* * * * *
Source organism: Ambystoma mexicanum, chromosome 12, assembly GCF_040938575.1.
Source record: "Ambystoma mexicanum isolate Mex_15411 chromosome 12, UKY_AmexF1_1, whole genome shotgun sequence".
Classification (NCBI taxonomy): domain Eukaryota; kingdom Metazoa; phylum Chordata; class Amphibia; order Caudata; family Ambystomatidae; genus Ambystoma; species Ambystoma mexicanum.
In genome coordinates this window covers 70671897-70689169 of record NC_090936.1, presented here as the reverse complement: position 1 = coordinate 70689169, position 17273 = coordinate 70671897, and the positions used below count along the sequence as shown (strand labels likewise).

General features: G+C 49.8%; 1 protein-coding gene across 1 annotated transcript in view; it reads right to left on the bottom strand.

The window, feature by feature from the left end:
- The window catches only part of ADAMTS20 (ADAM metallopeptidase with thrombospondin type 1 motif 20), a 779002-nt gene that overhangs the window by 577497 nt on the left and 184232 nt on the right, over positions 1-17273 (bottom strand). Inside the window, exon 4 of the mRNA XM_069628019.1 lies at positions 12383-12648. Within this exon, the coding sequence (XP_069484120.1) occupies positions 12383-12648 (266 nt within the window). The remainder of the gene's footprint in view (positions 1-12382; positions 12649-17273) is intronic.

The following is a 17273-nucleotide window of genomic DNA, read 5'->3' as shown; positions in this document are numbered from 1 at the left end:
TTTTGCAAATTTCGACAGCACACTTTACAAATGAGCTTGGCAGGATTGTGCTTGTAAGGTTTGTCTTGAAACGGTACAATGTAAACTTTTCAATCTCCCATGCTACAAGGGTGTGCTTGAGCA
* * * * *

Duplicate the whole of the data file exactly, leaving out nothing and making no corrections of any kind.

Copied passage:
Source organism: Ambystoma mexicanum, chromosome 12, assembly GCF_040938575.1.
Source record: "Ambystoma mexicanum isolate Mex_15411 chromosome 12, UKY_AmexF1_1, whole genome shotgun sequence".
Classification (NCBI taxonomy): domain Eukaryota; kingdom Metazoa; phylum Chordata; class Amphibia; order Caudata; family Ambystomatidae; genus Ambystoma; species Ambystoma mexicanum.
In genome coordinates this window covers 70671897-70689169 of record NC_090936.1, presented here as the reverse complement: position 1 = coordinate 70689169, position 17273 = coordinate 70671897, and the positions used below count along the sequence as shown (strand labels likewise).

General features: G+C 49.8%; 1 protein-coding gene across 1 annotated transcript in view; it reads right to left on the bottom strand.

The window, feature by feature from the left end:
- The window catches only part of ADAMTS20 (ADAM metallopeptidase with thrombospondin type 1 motif 20), a 779002-nt gene that overhangs the window by 577497 nt on the left and 184232 nt on the right, over positions 1-17273 (bottom strand). Inside the window, exon 4 of the mRNA XM_069628019.1 lies at positions 12383-12648. Within this exon, the coding sequence (XP_069484120.1) occupies positions 12383-12648 (266 nt within the window). The remainder of the gene's footprint in view (positions 1-12382; positions 12649-17273) is intronic.

The following is a 17273-nucleotide window of genomic DNA, read 5'->3' as shown; positions in this document are numbered from 1 at the left end:
TTTTGCAAATTTCGACAGCACACTTTACAAATGAGCTTGGCAGGATTGTGCTTGTAAGGTTTGTCTTGAAACGGTACAATGTAAACTTTTCAATCTCCCATGCTACAAGGGTGTGCTTGAGCA